My argument is this: If god were all-loving, he would want to save us from needless suffering. If he were all-powerful, he would be able to save us from needless suffering. If needless suffering exists, either god is not all-loving or not all-powerful or not either. Said another way, if needless suffering exists, then god cannot be both all-loving and all-powerful.
It is beyond dispute that suffering does exist. What is in question is whether this suffering is needless. The standard apologetic argument is that we are not in a position to know whether suffering is needless or not; god could have a purpose for our suffering that we may not be able to comprehend. So, let us suppose that god does have a purpose for our suffering - if we suffer it accomplishes some end. Is there another way to accomplish that same end without our suffering? If god is all-powerful, he could accomplish that end without our suffering; if one suggests that he cannot, then one admits that he is not all-powerful and my point is proven. However, if one sticks with the idea that god is all-powerful, then he could accomplish the whatever end our suffering would serve, without us suffering. So, if the same end can be accomplished without suffering, then all suffering is indeed needless. Since we do suffer, we suffer needlessly if god is all-powerful, and if we suffer needlessly, then god is not both all-loving and all-powerful.
If god is all-powerful, then all suffering is needless, because he could accomplish whatever purpose suffering serves without our actually having to experience suffering.
If god is all-loving, he would have compassion on us and want to save us from needless suffering.
If god is all-powerful, he has the ability to save us from needless suffering.
Since we needlessly suffer, he either lacks the will or the ability to save us from needless suffering.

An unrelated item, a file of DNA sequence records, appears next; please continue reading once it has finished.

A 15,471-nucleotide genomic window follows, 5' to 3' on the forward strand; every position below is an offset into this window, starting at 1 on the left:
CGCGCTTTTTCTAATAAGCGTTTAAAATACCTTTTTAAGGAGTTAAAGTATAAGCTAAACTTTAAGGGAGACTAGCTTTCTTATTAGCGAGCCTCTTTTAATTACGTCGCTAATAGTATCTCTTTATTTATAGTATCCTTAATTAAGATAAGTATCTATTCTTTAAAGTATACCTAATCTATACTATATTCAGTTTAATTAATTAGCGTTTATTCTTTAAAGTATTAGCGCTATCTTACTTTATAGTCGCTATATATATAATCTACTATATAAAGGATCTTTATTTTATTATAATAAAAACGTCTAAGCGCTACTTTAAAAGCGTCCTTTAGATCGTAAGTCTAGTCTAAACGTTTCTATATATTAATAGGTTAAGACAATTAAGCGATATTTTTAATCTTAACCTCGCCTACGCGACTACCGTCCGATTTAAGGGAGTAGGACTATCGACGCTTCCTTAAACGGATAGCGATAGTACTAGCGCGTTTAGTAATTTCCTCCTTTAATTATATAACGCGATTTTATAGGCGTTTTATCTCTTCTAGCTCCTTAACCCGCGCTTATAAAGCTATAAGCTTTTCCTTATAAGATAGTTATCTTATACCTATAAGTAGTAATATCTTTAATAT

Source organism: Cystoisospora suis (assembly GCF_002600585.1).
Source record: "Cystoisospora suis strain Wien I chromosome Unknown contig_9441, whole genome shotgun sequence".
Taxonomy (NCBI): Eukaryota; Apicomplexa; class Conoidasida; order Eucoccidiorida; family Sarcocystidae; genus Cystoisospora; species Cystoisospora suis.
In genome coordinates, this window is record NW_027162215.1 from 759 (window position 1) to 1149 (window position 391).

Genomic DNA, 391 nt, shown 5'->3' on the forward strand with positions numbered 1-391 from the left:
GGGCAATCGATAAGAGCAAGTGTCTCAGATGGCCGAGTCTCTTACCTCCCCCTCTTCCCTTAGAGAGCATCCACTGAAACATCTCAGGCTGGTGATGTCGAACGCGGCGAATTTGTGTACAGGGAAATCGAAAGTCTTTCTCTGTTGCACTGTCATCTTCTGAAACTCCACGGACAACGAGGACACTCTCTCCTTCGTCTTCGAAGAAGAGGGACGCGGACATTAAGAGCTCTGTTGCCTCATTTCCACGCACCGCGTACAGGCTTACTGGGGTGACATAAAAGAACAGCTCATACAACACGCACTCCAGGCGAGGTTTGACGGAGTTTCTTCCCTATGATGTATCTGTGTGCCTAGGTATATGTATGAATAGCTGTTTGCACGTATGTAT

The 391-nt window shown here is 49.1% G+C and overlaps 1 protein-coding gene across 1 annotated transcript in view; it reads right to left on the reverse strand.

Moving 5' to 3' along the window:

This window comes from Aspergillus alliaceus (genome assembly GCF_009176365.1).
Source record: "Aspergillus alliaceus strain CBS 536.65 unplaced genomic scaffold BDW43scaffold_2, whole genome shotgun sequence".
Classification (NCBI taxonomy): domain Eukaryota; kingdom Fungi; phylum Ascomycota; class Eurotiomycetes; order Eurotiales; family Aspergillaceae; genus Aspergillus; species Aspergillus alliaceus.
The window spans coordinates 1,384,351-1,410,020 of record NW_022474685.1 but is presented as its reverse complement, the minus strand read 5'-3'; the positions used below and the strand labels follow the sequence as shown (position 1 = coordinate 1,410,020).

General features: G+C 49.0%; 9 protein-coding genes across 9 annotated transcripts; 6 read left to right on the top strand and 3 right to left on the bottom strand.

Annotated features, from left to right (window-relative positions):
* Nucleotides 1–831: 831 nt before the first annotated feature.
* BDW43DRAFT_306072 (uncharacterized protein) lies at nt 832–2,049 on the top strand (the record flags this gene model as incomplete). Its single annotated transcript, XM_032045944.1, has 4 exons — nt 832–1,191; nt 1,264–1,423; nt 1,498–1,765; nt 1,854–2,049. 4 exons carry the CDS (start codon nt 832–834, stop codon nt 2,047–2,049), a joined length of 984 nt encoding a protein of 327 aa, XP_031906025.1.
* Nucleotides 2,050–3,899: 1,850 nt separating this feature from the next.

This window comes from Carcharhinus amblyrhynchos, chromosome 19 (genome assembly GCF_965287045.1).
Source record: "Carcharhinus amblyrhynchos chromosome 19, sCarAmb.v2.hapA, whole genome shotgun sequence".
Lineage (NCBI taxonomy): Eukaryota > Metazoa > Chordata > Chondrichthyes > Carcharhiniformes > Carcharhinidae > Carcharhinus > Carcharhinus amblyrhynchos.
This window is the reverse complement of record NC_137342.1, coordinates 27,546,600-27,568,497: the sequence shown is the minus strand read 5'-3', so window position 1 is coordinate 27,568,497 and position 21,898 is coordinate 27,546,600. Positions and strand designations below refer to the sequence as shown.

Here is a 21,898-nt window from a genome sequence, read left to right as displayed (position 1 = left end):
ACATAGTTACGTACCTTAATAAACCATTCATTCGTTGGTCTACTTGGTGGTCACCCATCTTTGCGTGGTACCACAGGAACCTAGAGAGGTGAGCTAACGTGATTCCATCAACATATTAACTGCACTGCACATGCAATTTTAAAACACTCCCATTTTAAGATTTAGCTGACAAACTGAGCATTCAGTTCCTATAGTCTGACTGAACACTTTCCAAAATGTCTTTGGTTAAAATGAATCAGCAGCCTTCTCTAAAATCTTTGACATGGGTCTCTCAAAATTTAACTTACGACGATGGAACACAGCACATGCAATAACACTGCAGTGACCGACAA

If he lacks the will, he is not all-loving.
If he lacks the ability, he is not all-powerful.
Therefore, the existence of needless suffering stands as a testament that god cannot be both all-loving and all-powerful.
Here are some responses I got and my replies:
What if suffering isn't neccessary and God is loving and doesn't prevent it?
I have considered this and reasoned through it, but I am open to revisiting it again.
In what sort of a situation can we consider a god all-loving if he does not save us from unnecessary suffering and is capable of doing it? I am sincerely asking that question. I presently think it is impossible short of changing the definition of all-loving so much so that it no longer means all-loving.
If there were a reason for him not saving us from unnecessary suffering, then the suffering would not be unnecessary. But, if were all-powerful, he would be able to accomplish the "reason for allowing the suffering" without us actually having to suffer.
You, see every mental exercise I try, keeps coming back to the same conclusion. You would do me a great favor if you can find a hole in my reasoning. Think through what I quoted of what you wrote and show me how that would be possible.
Love, however, is a human emotion and as we all know, emotion does not obey the rules of logic and defies the constraints of a single definition. I would agree with the statement that a loving father would not want his children to have to endure any needless suffering, but this is my definition of loving. The easy answer here for the apologists is to simply state that we, as simple mortal beings, are incapable of understanding love on the same level as God and are thus not well positioned to impose our definition of love upon him.
It is true that I am using the human conception of love in its perfect form which we can only imagine. God cannot be both all-loving (the concept humans represent by the words all-loving) and all-powerful (again, what humans mean by those words). I have demonstrated that. Mine was a conceptual argument. Regardless of the human language, I was reasoning with the human constructs that are best represented in English with the words "all-loving" and "all-powerful".
You are positing that the teaching that "god is all-loving" is actually trying to convey something humans wouldn't normally think of when they read those words. That humans don't have the capacity to understand what that teaching is about. So, the meaning humans get from that statement is not correct. Love no longer implies the desire to allieviate the needless suffering of others. I ask what kind of love is that? It is not love at all, so why use the word. When the meaning conveyed by a word is not the meaning one is trying to convey then you would be misusing the word.
For example, the word "translate" conveys a certain idea to humans who speak English. Yet, to hear the apologists speak, they suppose Joseph meant something very different by that word than what your typical English-speaker means by it. I can show that Joseph did not "translate" (meaning the normal human understanding of the word) the Book of Abraham. But, I make no claims about whether or not he "translated" when one is intending some other meaning for the word.